Circuits, Systems, and Signal Processing

, Volume 34, Issue 4, pp 1279–1304

Mouth State Detection From Low-Frequency Ultrasonic Reflection

Article

DOI: 10.1007/s00034-014-9904-4

Cite this article as:
McLoughlin, I.V. & Song, Y. Circuits Syst Signal Process (2015) 34: 1279. doi:10.1007/s00034-014-9904-4
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Abstract

This paper develops, simulates and experimentally evaluates a novel method based on non-contact low frequency (LF) ultrasound which can determine, from airborne reflection, whether the lips of a subject are open or closed. The method is capable of accurately distinguishing between open and closed lip states through the use of a low-complexity detection algorithm, and is highly robust to interfering audible noise. A novel voice activity detector is implemented and evaluated using the proposed method and shown to detect voice activity with high accuracy, even in the presence of high levels of background noise. The lip state detector is evaluated at a number of angles of incidence to the mouth and under various conditions of background noise. The underlying mouth state detection technique relies upon an inaudible LF ultrasonic excitation, generated in front of the face of a user, either reflecting back from their face as a simple echo in the closed mouth state or resonating inside the open mouth and vocal tract, affecting the spectral response of the reflected wave when the mouth is open. The difference between echo and resonance behaviours is used as the basis for automated lip opening detection, which implies determining whether the mouth is open or closed at the lips. Apart from this, potential applications include use in voice generation prosthesis for speech impaired patients, or as a hands-free control for electrolarynx and similar rehabilitation devices. It is also applicable to silent speech interfaces and may have use for speech authentication.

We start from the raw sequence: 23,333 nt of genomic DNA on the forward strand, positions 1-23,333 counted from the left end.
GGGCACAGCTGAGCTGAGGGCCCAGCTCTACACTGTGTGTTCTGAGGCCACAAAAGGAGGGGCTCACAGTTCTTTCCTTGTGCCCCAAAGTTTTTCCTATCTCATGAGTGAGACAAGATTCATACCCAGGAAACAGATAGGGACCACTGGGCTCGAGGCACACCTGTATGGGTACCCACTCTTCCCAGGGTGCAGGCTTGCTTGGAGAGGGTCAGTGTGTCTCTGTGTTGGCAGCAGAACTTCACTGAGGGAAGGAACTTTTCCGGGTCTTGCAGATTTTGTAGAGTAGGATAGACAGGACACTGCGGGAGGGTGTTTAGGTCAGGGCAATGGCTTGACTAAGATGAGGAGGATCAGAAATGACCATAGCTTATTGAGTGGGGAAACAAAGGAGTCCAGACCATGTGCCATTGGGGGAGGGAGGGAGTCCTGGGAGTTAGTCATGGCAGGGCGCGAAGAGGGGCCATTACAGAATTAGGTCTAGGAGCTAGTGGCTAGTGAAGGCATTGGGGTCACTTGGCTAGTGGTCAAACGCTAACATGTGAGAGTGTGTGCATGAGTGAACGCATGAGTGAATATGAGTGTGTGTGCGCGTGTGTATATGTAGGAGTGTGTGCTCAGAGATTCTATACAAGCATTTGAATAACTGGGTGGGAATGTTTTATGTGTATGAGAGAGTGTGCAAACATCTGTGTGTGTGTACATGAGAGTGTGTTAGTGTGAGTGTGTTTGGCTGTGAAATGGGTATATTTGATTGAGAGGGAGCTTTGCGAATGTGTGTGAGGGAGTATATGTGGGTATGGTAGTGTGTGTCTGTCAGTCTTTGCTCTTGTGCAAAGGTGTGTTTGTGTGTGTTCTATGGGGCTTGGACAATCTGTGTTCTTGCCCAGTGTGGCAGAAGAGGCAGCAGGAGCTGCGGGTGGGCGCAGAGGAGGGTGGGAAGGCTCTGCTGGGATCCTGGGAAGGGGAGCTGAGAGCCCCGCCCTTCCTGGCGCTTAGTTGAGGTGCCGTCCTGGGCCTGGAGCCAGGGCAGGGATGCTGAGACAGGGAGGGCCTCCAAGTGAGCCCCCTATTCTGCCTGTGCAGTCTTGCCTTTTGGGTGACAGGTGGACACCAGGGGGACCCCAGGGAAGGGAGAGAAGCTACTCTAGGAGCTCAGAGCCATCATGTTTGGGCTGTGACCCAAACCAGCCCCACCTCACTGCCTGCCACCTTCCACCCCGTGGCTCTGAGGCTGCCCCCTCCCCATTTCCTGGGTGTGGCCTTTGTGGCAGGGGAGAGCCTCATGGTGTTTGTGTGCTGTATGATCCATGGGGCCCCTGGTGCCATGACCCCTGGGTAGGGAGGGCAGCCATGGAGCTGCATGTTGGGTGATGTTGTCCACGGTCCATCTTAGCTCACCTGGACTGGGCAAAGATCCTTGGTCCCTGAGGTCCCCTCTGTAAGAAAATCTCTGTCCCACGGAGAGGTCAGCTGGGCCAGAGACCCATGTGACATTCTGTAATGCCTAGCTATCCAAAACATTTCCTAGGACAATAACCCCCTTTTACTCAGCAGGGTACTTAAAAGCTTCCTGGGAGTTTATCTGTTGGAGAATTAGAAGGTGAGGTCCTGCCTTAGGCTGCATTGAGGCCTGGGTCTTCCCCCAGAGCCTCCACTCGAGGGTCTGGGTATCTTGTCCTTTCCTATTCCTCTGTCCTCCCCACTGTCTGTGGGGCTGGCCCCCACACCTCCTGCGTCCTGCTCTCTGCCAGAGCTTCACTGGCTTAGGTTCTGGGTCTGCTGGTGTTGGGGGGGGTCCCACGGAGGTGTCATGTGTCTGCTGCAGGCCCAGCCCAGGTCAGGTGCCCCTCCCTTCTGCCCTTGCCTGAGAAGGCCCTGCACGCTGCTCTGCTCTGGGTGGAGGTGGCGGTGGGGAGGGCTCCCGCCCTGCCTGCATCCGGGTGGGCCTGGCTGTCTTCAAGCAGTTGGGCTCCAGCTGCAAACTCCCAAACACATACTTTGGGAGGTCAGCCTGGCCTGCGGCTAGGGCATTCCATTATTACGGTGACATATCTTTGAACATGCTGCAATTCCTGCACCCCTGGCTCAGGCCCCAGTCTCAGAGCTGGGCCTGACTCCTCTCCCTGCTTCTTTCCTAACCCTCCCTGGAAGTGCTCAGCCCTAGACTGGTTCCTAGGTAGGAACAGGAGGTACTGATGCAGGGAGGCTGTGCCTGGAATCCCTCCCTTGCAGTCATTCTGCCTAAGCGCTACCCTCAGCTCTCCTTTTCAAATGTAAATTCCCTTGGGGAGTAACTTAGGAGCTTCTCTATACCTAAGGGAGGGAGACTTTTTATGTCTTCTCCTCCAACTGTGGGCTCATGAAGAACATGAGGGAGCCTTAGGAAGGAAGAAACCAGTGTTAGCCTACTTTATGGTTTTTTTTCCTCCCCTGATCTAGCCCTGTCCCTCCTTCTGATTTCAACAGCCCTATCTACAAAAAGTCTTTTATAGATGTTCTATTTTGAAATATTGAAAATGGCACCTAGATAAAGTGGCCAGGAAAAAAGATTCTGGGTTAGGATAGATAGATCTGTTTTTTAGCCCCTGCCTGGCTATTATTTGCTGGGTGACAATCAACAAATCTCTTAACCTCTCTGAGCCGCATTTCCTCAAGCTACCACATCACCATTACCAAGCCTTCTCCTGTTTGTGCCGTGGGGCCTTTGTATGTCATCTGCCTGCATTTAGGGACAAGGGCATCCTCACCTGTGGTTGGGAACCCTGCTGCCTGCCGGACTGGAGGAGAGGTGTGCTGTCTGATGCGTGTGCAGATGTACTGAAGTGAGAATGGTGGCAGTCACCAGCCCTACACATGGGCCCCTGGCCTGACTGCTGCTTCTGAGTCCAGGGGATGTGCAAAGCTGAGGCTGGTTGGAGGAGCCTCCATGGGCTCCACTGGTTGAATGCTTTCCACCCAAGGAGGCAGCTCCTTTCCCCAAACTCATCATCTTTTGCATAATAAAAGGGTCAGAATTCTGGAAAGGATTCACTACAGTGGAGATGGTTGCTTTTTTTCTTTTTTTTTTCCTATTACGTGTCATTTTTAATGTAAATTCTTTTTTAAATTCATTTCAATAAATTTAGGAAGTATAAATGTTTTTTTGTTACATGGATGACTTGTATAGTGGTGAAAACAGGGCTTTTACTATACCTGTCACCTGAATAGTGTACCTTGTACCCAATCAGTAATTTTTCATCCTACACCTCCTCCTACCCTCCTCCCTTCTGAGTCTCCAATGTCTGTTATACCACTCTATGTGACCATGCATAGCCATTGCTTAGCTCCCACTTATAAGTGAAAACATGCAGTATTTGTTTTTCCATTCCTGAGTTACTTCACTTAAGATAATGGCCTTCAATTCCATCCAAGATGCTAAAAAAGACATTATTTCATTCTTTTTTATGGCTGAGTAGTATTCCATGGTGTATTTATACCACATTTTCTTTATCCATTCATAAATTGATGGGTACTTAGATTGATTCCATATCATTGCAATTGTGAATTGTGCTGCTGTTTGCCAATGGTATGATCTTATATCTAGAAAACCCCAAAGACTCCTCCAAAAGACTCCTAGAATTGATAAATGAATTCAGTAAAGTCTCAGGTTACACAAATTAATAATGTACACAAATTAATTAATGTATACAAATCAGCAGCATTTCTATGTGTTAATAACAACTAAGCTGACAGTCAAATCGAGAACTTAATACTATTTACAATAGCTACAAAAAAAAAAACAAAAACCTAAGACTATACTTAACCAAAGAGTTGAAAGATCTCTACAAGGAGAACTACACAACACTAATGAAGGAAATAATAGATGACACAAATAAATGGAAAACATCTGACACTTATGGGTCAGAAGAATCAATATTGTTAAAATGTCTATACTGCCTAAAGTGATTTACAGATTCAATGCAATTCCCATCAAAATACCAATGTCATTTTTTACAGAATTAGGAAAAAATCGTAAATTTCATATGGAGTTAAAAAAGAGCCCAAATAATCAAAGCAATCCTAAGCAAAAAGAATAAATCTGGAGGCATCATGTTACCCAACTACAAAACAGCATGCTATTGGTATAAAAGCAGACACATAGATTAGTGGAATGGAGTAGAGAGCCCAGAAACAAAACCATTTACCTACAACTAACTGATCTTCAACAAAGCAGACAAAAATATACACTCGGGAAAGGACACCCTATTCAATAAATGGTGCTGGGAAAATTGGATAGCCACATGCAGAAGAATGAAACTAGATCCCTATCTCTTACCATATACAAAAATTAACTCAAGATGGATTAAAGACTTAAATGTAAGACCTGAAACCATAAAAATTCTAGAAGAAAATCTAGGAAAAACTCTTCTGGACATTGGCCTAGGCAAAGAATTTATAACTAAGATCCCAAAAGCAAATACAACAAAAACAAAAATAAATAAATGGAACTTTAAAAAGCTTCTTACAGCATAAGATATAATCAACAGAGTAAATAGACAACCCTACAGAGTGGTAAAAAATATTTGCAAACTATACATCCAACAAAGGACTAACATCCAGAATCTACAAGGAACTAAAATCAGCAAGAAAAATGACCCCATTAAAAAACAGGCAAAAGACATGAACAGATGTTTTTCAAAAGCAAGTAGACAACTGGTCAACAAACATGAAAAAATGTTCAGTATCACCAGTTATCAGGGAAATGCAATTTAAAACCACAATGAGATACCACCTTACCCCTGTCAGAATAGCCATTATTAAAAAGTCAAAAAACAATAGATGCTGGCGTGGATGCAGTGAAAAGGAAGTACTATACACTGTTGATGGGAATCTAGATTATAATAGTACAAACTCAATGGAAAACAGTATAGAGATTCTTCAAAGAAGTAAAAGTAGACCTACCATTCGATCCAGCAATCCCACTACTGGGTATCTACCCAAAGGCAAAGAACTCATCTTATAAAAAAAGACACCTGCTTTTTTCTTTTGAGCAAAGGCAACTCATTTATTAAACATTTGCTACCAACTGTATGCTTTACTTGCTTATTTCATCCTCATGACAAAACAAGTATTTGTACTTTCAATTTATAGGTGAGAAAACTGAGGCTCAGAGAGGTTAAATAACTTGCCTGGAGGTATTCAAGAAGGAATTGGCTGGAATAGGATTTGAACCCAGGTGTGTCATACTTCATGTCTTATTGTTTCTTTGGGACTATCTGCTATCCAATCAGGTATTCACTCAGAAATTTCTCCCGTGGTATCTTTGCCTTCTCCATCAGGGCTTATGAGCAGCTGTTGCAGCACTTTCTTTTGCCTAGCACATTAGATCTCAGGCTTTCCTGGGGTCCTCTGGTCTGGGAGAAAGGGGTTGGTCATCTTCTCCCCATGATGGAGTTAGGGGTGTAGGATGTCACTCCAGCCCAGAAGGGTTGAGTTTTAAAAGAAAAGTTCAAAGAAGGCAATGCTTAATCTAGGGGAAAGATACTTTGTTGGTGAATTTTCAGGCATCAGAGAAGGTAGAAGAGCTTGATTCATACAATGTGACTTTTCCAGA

Keywords

Lip state detection Low frequency ultrasound Mouth state detection Speech activity detection Voice activity detection 

Copyright information

© Springer Science+Business Media New York 2014

Authors and Affiliations

  1. 1.National Engineering Laboratory of Speech and Language Information ProcessingThe University of Science & Technology of ChinaHefeiChina

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